Getting to Tenure and Having a Life?

I subscribe to a number of LinkedIn groups, and one of them is the group Higher Education Teaching and Learning (here).  The other day, I noticed an inquiry from a consultant and coach named Meggin McIntosh (here) in which she inquired as follows:

Is it possible to balance teaching, research, service AND a relationship while on the way to tenure? If so, how (real answers wanted).

As might be imagined, the answers were quite various ranging from “no” to “yes” with “maybe” in between.  I weighed in in the affirmative as follows.  In doing so, I imagined addressing the tenure seeker directly one on one:

I think the answer is “yes” and I think there is a threefold success formula: (1) form habitual practices around those things and people that are important to you (2) do a minimally acceptable job preparing for teaching first time through, thereby giving you maximum probability of satisfying your institution’s research requirements to tenure, and (3) do your research and writing to please yourself, not for the approval of others..

The fundamental problem is that any one of the Big 3–research, teaching, and service–can consume all available time in your life. Stephen Covey made the distinction between urgent things, things important to others, and important things, things important to you. The Big 3, particularly research is urgent, important to the university, but in the pressure cooker of pretenure university life, make things important to you, spending time with a partner, kids, and friends, a habit. Make other important-to-you non-work related activities–sports, exercise, eating right, music, hobbies–habitual, and sacrifice your habits only upon rare occasion. Charles Duhigg’s, The Power of Habit, is a nice reference for the value, formation, and maintenance of habitual practices.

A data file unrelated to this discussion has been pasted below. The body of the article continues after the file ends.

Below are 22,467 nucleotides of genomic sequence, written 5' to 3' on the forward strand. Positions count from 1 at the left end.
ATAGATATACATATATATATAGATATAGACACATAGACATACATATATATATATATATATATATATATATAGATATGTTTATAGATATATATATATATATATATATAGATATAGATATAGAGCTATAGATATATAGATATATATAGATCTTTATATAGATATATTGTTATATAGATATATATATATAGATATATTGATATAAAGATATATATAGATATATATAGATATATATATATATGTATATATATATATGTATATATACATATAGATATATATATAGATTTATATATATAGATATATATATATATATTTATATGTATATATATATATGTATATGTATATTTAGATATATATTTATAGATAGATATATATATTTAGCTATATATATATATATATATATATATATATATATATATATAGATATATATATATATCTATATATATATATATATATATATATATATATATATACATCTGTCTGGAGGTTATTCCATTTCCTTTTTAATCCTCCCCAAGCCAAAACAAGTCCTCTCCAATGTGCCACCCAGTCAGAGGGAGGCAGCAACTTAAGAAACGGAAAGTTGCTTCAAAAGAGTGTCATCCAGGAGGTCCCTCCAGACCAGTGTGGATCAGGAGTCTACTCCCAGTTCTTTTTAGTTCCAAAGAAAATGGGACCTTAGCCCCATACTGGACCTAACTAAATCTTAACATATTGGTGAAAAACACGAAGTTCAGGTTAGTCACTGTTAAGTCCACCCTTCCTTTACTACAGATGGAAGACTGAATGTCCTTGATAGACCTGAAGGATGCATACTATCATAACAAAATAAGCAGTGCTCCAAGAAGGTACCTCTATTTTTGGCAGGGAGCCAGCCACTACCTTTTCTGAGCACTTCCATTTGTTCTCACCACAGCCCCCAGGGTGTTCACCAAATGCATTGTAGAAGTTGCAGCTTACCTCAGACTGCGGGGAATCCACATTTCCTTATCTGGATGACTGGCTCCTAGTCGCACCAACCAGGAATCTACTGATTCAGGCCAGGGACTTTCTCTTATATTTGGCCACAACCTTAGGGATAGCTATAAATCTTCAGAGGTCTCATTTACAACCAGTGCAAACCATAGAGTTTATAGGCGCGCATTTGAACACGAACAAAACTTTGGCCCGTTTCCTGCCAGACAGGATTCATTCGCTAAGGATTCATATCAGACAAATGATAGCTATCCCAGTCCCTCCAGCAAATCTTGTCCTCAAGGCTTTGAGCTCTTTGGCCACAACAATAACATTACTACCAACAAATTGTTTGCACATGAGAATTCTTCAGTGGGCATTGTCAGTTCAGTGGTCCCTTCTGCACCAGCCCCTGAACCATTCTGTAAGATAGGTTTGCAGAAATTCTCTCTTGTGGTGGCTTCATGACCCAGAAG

Second, when it comes to teaching, first time through a course, give yourself enough time to prepare, but make it a fixed amount of time (x hours per class period, for example). Don’t allow your perfectionist tendencies to take over. Stick to your fixed time allocation. Also, capture and reuse your notes next time through. If you follow this prescription, most days, you will do fine. Some days, you will be underprepared, but second time through you will probably be peak and do well if you haven’t overdone it.

Finally, do your research and writing to make yourself happy. A lot of heads and profs tell you otherwise: do this, and don’t do that, but my experience has been that most of that advice is well intentioned and not tailored to you. Do your research for yourself and your interests with gusto and enthusiasm. View it as “publish and flourish” not “publish or perish” and follow your heart.

Two things can happen if you do this. You will get tenure on your own terms and you will be a happy, confident camper, ready to continue on your own terms. If you don’t get tenure, you will have been true to yourself and perhaps the academy really wasn’t where you were meant to be. You can then move on to something else with integrity knowing that you’ve learned something about yourself.